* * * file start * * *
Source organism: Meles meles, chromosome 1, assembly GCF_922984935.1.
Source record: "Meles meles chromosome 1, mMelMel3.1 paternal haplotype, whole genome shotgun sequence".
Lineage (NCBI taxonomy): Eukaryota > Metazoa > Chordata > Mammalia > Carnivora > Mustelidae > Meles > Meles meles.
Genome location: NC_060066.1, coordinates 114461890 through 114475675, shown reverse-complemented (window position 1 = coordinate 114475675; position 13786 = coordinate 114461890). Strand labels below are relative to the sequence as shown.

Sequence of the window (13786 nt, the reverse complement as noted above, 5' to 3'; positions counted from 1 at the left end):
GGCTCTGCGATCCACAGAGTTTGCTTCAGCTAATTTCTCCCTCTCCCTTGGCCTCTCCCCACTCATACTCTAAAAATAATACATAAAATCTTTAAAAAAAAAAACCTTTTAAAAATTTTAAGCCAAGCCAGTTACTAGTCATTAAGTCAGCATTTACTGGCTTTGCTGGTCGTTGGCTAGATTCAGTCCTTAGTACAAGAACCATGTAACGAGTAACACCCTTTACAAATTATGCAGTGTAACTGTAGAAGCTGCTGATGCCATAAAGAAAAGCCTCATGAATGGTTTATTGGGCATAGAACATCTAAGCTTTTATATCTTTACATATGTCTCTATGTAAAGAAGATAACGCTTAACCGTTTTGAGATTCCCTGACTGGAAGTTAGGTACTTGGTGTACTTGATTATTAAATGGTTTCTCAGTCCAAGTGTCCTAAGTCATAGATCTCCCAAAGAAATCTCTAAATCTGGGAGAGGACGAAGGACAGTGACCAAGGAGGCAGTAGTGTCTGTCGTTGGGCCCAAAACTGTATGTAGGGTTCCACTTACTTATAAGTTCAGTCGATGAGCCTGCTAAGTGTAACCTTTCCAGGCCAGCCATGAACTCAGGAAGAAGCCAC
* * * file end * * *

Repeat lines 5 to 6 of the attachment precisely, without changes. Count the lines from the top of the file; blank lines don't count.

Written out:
Sequence of the window (13786 nt, the reverse complement as noted above, 5' to 3'; positions counted from 1 at the left end):
GGCTCTGCGATCCACAGAGTTTGCTTCAGCTAATTTCTCCCTCTCCCTTGGCCTCTCCCCACTCATACTCTAAAAATAATACATAAAATCTTTAAAAAAAAAAACCTTTTAAAAATTTTAAGCCAAGCCAGTTACTAGTCATTAAGTCAGCATTTACTGGCTTTGCTGGTCGTTGGCTAGATTCAGTCCTTAGTACAAGAACCATGTAACGAGTAACACCCTTTACAAATTATGCAGTGTAACTGTAGAAGCTGCTGATGCCATAAAGAAAAGCCTCATGAATGGTTTATTGGGCATAGAACATCTAAGCTTTTATATCTTTACATATGTCTCTATGTAAAGAAGATAACGCTTAACCGTTTTGAGATTCCCTGACTGGAAGTTAGGTACTTGGTGTACTTGATTATTAAATGGTTTCTCAGTCCAAGTGTCCTAAGTCATAGATCTCCCAAAGAAATCTCTAAATCTGGGAGAGGACGAAGGACAGTGACCAAGGAGGCAGTAGTGTCTGTCGTTGGGCCCAAAACTGTATGTAGGGTTCCACTTACTTATAAGTTCAGTCGATGAGCCTGCTAAGTGTAACCTTTCCAGGCCAGCCATGAACTCAGGAAGAAGCCAC